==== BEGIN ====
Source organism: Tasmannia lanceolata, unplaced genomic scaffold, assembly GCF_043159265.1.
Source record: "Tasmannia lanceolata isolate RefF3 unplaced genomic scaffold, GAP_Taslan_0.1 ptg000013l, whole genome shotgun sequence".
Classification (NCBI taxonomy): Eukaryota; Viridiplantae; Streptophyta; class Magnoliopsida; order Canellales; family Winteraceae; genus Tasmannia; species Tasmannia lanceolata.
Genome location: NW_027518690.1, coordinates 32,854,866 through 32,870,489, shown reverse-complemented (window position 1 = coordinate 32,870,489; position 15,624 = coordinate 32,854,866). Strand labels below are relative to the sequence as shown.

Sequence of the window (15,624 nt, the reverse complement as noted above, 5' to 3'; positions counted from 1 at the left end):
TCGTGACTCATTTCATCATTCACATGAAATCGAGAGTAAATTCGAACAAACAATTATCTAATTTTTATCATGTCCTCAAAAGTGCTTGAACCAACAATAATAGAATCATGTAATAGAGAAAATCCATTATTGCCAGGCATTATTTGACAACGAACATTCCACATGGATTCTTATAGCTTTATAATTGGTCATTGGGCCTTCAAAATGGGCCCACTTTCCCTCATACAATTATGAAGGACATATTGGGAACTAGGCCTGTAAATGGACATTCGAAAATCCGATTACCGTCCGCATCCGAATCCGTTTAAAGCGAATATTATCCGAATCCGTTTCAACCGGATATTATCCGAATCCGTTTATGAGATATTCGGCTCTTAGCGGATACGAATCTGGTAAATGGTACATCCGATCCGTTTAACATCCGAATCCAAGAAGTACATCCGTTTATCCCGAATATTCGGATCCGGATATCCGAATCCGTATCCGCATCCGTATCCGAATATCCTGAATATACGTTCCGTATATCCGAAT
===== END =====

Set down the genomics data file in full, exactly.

Source organism: Tasmannia lanceolata, unplaced genomic scaffold, assembly GCF_043159265.1.
Source record: "Tasmannia lanceolata isolate RefF3 unplaced genomic scaffold, GAP_Taslan_0.1 ptg000013l, whole genome shotgun sequence".
Classification (NCBI taxonomy): Eukaryota; Viridiplantae; Streptophyta; class Magnoliopsida; order Canellales; family Winteraceae; genus Tasmannia; species Tasmannia lanceolata.
Genome location: NW_027518690.1, coordinates 32,854,866 through 32,870,489, shown reverse-complemented (window position 1 = coordinate 32,870,489; position 15,624 = coordinate 32,854,866). Strand labels below are relative to the sequence as shown.

Sequence of the window (15,624 nt, the reverse complement as noted above, 5' to 3'; positions counted from 1 at the left end):
TCGTGACTCATTTCATCATTCACATGAAATCGAGAGTAAATTCGAACAAACAATTATCTAATTTTTATCATGTCCTCAAAAGTGCTTGAACCAACAATAATAGAATCATGTAATAGAGAAAATCCATTATTGCCAGGCATTATTTGACAACGAACATTCCACATGGATTCTTATAGCTTTATAATTGGTCATTGGGCCTTCAAAATGGGCCCACTTTCCCTCATACAATTATGAAGGACATATTGGGAACTAGGCCTGTAAATGGACATTCGAAAATCCGATTACCGTCCGCATCCGAATCCGTTTAAAGCGAATATTATCCGAATCCGTTTCAACCGGATATTATCCGAATCCGTTTATGAGATATTCGGCTCTTAGCGGATACGAATCTGGTAAATGGTACATCCGATCCGTTTAACATCCGAATCCAAGAAGTACATCCGTTTATCCCGAATATTCGGATCCGGATATCCGAATCCGTATCCGCATCCGTATCCGAATATCCTGAATATACGTTCCGTATATCCGAAT